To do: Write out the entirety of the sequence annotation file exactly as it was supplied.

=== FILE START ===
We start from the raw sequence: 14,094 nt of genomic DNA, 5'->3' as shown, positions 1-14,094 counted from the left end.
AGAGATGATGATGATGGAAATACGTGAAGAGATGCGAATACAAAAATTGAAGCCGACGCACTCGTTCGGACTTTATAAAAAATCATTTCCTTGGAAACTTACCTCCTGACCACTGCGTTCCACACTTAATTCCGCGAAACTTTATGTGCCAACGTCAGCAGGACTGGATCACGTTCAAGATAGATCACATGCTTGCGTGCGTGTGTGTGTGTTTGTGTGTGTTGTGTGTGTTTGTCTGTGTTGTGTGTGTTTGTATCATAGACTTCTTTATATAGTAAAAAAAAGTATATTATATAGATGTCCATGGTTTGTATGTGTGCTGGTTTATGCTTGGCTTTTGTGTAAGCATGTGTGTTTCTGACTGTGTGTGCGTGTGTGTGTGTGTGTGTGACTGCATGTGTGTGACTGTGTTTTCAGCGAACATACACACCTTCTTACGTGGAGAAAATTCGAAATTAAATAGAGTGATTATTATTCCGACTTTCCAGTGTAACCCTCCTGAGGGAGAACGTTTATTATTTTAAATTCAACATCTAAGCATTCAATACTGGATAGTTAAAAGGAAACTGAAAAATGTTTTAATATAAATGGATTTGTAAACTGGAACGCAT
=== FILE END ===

We start from the raw sequence: 14,094 nt of genomic DNA, 5'->3' as shown, positions 1-14,094 counted from the left end.
AGAGATGATGATGATGGAAATACGTGAAGAGATGCGAATACAAAAATTGAAGCCGACGCACTCGTTCGGACTTTATAAAAAATCATTTCCTTGGAAACTTACCTCCTGACCACTGCGTTCCACACTTAATTCCGCGAAACTTTATGTGCCAACGTCAGCAGGACTGGATCACGTTCAAGATAGATCACATGCTTGCGTGCGTGTGTGTGTGTTTGTGTGTGTTGTGTGTGTTTGTCTGTGTTGTGTGTGTTTGTATCATAGACTTCTTTATATAGTAAAAAAAAGTATATTATATAGATGTCCATGGTTTGTATGTGTGCTGGTTTATGCTTGGCTTTTGTGTAAGCATGTGTGTTTCTGACTGTGTGTGCGTGTGTGTGTGTGTGTGTGACTGCATGTGTGTGACTGTGTTTTCAGCGAACATACACACCTTCTTACGTGGAGAAAATTCGAAATTAAATAGAGTGATTATTATTCCGACTTTCCAGTGTAACCCTCCTGAGGGAGAACGTTTATTATTTTAAATTCAACATCTAAGCATTCAATACTGGATAGTTAAAAGGAAACTGAAAAATGTTTTAATATAAATGGATTTGTAAACTGGAACGCAT